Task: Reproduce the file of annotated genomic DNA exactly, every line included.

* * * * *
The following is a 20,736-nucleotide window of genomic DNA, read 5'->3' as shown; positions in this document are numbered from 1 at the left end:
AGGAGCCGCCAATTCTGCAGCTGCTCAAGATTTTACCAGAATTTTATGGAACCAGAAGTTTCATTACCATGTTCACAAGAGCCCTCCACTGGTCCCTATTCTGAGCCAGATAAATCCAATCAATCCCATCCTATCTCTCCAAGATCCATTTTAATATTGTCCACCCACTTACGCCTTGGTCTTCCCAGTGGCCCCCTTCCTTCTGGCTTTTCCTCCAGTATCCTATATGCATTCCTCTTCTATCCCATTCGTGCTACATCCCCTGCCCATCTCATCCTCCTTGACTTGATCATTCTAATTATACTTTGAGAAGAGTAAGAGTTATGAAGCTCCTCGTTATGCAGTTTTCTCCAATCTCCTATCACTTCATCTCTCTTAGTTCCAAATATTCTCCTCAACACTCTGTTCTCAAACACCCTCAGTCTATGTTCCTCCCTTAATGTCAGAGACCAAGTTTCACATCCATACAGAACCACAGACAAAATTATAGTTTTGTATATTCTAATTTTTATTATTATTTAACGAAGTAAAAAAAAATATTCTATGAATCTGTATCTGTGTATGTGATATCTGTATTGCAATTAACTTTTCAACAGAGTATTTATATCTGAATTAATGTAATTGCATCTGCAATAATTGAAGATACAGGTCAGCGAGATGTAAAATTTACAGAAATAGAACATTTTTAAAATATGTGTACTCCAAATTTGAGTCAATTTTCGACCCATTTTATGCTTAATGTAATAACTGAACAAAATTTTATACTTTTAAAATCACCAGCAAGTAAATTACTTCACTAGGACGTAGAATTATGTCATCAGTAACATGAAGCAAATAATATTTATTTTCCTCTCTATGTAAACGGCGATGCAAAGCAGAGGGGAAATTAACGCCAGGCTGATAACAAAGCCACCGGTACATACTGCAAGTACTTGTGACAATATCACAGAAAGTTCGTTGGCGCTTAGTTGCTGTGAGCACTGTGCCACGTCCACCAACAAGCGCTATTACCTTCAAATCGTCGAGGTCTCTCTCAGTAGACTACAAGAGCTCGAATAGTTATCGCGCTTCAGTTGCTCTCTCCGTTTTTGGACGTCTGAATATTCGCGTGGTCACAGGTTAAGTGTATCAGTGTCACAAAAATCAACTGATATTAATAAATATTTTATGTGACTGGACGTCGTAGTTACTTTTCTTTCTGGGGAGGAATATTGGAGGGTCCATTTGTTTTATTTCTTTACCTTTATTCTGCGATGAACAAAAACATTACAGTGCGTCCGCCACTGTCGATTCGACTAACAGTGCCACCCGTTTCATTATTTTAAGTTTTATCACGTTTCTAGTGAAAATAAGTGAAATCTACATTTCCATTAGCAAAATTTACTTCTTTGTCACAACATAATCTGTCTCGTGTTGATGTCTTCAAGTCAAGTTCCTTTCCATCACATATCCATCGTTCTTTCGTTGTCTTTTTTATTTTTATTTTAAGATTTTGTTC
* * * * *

The following is a 20,736-nucleotide window of genomic DNA, read 5'->3' as shown; positions in this document are numbered from 1 at the left end:
AGGAGCCGCCAATTCTGCAGCTGCTCAAGATTTTACCAGAATTTTATGGAACCAGAAGTTTCATTACCATGTTCACAAGAGCCCTCCACTGGTCCCTATTCTGAGCCAGATAAATCCAATCAATCCCATCCTATCTCTCCAAGATCCATTTTAATATTGTCCACCCACTTACGCCTTGGTCTTCCCAGTGGCCCCCTTCCTTCTGGCTTTTCCTCCAGTATCCTATATGCATTCCTCTTCTATCCCATTCGTGCTACATCCCCTGCCCATCTCATCCTCCTTGACTTGATCATTCTAATTATACTTTGAGAAGAGTAAGAGTTATGAAGCTCCTCGTTATGCAGTTTTCTCCAATCTCCTATCACTTCATCTCTCTTAGTTCCAAATATTCTCCTCAACACTCTGTTCTCAAACACCCTCAGTCTATGTTCCTCCCTTAATGTCAGAGACCAAGTTTCACATCCATACAGAACCACAGACAAAATTATAGTTTTGTATATTCTAATTTTTATTATTATTTAACGAAGTAAAAAAAAATATTCTATGAATCTGTATCTGTGTATGTGATATCTGTATTGCAATTAACTTTTCAACAGAGTATTTATATCTGAATTAATGTAATTGCATCTGCAATAATTGAAGATACAGGTCAGCGAGATGTAAAATTTACAGAAATAGAACATTTTTAAAATATGTGTACTCCAAATTTGAGTCAATTTTCGACCCATTTTATGCTTAATGTAATAACTGAACAAAATTTTATACTTTTAAAATCACCAGCAAGTAAATTACTTCACTAGGACGTAGAATTATGTCATCAGTAACATGAAGCAAATAATATTTATTTTCCTCTCTATGTAAACGGCGATGCAAAGCAGAGGGGAAATTAACGCCAGGCTGATAACAAAGCCACCGGTACATACTGCAAGTACTTGTGACAATATCACAGAAAGTTCGTTGGCGCTTAGTTGCTGTGAGCACTGTGCCACGTCCACCAACAAGCGCTATTACCTTCAAATCGTCGAGGTCTCTCTCAGTAGACTACAAGAGCTCGAATAGTTATCGCGCTTCAGTTGCTCTCTCCGTTTTTGGACGTCTGAATATTCGCGTGGTCACAGGTTAAGTGTATCAGTGTCACAAAAATCAACTGATATTAATAAATATTTTATGTGACTGGACGTCGTAGTTACTTTTCTTTCTGGGGAGGAATATTGGAGGGTCCATTTGTTTTATTTCTTTACCTTTATTCTGCGATGAACAAAAACATTACAGTGCGTCCGCCACTGTCGATTCGACTAACAGTGCCACCCGTTTCATTATTTTAAGTTTTATCACGTTTCTAGTGAAAATAAGTGAAATCTACATTTCCATTAGCAAAATTTACTTCTTTGTCACAACATAATCTGTCTCGTGTTGATGTCTTCAAGTCAAGTTCCTTTCCATCACATATCCATCGTTCTTTCGTTGTCTTTTTTATTTTTATTTTAAGATTTTGTTC